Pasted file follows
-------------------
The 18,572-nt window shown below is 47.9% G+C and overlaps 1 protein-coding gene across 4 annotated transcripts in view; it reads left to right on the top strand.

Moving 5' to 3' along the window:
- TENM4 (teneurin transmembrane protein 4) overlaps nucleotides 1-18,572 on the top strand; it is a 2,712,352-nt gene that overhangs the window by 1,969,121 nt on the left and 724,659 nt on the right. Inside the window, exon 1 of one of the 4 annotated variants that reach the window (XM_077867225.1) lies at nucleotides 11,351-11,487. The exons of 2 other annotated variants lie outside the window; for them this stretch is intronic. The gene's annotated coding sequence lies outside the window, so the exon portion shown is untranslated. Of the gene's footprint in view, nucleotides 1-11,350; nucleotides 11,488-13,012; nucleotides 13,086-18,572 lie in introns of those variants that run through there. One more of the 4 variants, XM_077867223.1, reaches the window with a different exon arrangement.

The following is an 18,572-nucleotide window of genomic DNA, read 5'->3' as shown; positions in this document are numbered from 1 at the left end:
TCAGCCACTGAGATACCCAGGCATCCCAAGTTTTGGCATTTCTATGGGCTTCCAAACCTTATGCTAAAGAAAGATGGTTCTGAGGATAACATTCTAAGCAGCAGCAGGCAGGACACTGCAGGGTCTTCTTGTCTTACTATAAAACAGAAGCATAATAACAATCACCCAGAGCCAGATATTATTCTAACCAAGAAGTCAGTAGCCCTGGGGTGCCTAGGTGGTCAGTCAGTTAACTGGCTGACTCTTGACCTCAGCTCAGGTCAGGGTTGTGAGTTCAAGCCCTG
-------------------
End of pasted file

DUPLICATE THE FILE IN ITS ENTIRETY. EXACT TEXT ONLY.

The 18,572-nt window shown below is 47.9% G+C and overlaps 1 protein-coding gene across 4 annotated transcripts in view; it reads left to right on the top strand.

Moving 5' to 3' along the window:
- TENM4 (teneurin transmembrane protein 4) overlaps nucleotides 1-18,572 on the top strand; it is a 2,712,352-nt gene that overhangs the window by 1,969,121 nt on the left and 724,659 nt on the right. Inside the window, exon 1 of one of the 4 annotated variants that reach the window (XM_077867225.1) lies at nucleotides 11,351-11,487. The exons of 2 other annotated variants lie outside the window; for them this stretch is intronic. The gene's annotated coding sequence lies outside the window, so the exon portion shown is untranslated. Of the gene's footprint in view, nucleotides 1-11,350; nucleotides 11,488-13,012; nucleotides 13,086-18,572 lie in introns of those variants that run through there. One more of the 4 variants, XM_077867223.1, reaches the window with a different exon arrangement.

The following is an 18,572-nucleotide window of genomic DNA, read 5'->3' as shown; positions in this document are numbered from 1 at the left end:
TCAGCCACTGAGATACCCAGGCATCCCAAGTTTTGGCATTTCTATGGGCTTCCAAACCTTATGCTAAAGAAAGATGGTTCTGAGGATAACATTCTAAGCAGCAGCAGGCAGGACACTGCAGGGTCTTCTTGTCTTACTATAAAACAGAAGCATAATAACAATCACCCAGAGCCAGATATTATTCTAACCAAGAAGTCAGTAGCCCTGGGGTGCCTAGGTGGTCAGTCAGTTAACTGGCTGACTCTTGACCTCAGCTCAGGTCAGGGTTGTGAGTTCAAGCCCTG